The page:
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Industrial Fan Buyers Guide

There’s nothing worse than a stuffy industrial facility. It can cause poor air quality and uncomfortable employees or customers. What’s even worse is the high bills you get when you have an inefficient HVAC system. There are many strategies for saving money on building costs, and increasing airflow volume is a big part of that. This is where an industrial fan can provide a big boost. 

When looking to move air in your industrial space, there are many types of industrial fans to choose from, and it can be very difficult to decide what is best for your space. As the inventor of HVLS Industrial Ceiling fans, also known as the High Volume, Low-Speed fans, MacroAir has continued to be a leader in the market by developing the most innovative large fans in the world. We continually strive to push boundaries and set the bar when it comes to engineering and product development. We’ve worked across many different industries and have seen all different types of fans. We’ll take you through a list of all the industrial fan options and their pros and cons so that you can get a better idea of what might be the perfect fan for your facility!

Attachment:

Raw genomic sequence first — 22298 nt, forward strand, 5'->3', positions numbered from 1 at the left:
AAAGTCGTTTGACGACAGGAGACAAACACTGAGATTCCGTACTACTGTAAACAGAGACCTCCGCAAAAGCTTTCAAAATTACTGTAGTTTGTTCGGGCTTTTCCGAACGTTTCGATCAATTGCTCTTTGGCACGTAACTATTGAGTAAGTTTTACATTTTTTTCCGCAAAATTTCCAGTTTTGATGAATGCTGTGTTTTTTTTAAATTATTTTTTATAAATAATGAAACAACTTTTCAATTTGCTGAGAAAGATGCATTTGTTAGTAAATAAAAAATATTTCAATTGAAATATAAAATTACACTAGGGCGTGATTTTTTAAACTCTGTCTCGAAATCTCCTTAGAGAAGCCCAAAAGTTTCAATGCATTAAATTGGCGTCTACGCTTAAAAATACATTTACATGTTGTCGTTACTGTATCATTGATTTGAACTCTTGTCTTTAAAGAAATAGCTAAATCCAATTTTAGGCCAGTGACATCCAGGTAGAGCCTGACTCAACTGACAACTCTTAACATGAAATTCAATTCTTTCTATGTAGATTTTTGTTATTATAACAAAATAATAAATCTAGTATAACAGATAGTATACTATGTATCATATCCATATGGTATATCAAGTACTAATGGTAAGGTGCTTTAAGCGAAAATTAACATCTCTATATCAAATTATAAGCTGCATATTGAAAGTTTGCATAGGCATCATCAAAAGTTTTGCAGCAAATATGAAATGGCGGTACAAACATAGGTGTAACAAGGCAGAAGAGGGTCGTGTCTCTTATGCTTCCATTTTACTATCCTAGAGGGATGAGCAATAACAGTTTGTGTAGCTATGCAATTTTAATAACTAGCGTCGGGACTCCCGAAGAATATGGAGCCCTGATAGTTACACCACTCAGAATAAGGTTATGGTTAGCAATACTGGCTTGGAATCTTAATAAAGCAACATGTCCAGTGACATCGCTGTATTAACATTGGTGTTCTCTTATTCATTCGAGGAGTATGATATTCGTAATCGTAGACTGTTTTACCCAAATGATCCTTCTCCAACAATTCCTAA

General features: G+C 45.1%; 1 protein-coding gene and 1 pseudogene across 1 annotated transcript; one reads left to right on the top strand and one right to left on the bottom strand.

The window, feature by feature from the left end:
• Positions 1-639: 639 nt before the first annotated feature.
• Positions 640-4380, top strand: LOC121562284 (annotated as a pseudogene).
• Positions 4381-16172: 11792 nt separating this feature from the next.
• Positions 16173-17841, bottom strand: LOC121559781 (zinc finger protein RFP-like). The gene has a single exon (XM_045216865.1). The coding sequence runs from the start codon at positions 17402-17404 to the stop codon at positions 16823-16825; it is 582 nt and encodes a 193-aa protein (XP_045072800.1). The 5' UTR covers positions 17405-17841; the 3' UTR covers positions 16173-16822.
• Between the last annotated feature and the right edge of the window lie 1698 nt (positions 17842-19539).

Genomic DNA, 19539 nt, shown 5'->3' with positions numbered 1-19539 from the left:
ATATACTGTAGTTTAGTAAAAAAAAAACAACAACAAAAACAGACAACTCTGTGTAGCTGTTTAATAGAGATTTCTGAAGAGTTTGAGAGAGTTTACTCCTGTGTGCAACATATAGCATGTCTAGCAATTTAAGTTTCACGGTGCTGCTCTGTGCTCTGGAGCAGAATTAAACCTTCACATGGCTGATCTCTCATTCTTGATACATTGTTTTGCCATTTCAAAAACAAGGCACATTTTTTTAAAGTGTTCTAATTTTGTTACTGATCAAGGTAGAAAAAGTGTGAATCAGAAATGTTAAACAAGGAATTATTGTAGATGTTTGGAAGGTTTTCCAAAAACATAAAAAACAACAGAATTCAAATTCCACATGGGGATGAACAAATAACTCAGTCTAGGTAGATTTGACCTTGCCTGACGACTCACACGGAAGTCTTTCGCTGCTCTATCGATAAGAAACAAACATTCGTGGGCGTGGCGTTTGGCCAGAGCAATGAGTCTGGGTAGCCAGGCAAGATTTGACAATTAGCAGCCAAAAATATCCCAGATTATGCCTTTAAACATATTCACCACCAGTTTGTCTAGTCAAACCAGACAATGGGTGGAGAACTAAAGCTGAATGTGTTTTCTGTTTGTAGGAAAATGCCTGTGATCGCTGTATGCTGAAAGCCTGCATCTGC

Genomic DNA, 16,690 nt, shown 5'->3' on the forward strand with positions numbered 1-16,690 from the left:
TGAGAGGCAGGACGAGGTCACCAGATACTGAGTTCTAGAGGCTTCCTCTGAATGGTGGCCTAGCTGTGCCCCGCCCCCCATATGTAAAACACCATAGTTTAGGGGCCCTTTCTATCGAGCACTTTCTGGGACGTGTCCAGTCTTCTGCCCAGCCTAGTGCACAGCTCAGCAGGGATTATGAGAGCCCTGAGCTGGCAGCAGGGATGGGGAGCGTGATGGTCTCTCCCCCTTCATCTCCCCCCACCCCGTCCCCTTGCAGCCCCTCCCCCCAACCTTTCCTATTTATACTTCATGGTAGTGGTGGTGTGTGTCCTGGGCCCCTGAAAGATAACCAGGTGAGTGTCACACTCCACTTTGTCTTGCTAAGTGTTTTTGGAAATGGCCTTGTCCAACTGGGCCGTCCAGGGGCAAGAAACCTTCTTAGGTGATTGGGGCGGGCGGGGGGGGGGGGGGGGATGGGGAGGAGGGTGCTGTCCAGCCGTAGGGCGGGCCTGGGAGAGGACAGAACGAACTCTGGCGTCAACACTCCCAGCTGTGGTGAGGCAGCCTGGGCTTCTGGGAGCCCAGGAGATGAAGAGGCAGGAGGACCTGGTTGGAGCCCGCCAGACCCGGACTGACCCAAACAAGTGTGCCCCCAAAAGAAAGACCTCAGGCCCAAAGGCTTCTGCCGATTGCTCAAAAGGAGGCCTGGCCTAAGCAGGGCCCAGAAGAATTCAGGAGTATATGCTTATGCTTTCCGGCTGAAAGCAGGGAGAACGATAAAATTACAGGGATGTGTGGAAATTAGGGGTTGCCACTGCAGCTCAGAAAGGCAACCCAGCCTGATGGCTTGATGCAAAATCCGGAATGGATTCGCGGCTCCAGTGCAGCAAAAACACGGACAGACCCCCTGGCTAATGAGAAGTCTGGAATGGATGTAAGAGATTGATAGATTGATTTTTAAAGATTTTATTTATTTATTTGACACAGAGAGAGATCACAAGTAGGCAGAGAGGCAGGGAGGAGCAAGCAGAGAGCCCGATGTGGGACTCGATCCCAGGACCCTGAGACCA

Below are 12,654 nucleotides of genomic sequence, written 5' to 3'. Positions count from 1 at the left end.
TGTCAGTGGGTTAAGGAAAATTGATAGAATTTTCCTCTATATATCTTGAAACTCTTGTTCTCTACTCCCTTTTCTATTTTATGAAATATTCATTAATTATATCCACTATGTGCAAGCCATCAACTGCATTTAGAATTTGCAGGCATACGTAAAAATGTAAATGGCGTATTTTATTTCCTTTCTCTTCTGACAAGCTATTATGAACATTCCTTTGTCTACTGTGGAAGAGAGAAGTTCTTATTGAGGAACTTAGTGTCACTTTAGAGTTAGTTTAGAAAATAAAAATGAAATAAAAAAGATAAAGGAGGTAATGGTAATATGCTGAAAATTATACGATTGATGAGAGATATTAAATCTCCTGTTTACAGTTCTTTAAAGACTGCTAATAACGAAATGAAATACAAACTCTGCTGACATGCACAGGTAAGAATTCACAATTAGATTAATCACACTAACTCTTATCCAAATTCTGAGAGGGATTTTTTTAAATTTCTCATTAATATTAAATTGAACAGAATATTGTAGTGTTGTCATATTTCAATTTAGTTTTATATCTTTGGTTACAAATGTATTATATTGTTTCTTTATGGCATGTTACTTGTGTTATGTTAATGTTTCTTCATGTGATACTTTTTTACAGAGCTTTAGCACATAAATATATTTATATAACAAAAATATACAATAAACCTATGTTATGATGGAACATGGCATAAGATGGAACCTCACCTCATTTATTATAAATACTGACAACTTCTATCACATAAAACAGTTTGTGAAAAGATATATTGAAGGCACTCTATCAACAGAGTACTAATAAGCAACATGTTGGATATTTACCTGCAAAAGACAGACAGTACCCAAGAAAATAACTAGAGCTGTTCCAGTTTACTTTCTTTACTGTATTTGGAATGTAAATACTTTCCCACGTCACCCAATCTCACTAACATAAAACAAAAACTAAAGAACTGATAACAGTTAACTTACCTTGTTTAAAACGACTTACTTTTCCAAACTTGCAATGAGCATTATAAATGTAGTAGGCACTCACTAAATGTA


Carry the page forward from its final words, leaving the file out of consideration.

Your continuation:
Types of Industrial Fans: 

Industrial Floor Fan

Industrial Floor Fan

Industrial fans are free-standing fans that can be plugged into an outlet and easily moved around in any direction to direct air to exactly where it is needed. Floor fans are popular because they can move large amounts of air very quickly and are generally pretty inexpensive to purchase and require essentially no installation. A con of floor fans is that they can take up quite a bit of floor space and, due to the high speed, can create a lot of noise, which can be distracting for workers. 

Industrial Pedestal Fan

Industrial Pedestal Fan

Pedestal fans typically have a large heavy base to keep them sturdy, and their height and direction can be adjusted. Many pedestal fans also have an oscillating feature that can help to further increase airflow and disperse cool air throughout the space. Pedestal fans are available in many different diameters and heights, and their blades move at high speeds to move large volumes of air. Just like industrial floor fans, these fans take up floor space and can get in the way. 

Industrial Wall Mount Fan 

Industrial wall mount fans are secured to the wall to conserve ground space, and they move large volumes of air across space. They can be slightly adjusted and directed toward different areas, although not as easy as the floor or pedestal fans. 

The Axial Fan

The Axial fan’s fancy name simply means a fan that moves air on the same axis as the power source for rotation. The most common application you are probably familiar with is the box fan. Box fans are small industrial fans used as industrial workspace floor fans to push air to concentrated spots.

The Centrifugal Fan

A centrifugal fan is commonly referred to as a “blower” or “cage fan”. These fans increase the speed and volume of an air stream with rotating impellers.

Centrifugal fans displace air radially, changing the direction (typically by 90°) of the airflow. They are sturdy and capable of operating over a wide range of conditions. The centrifugal fan is the most used fan for industrial workspaces.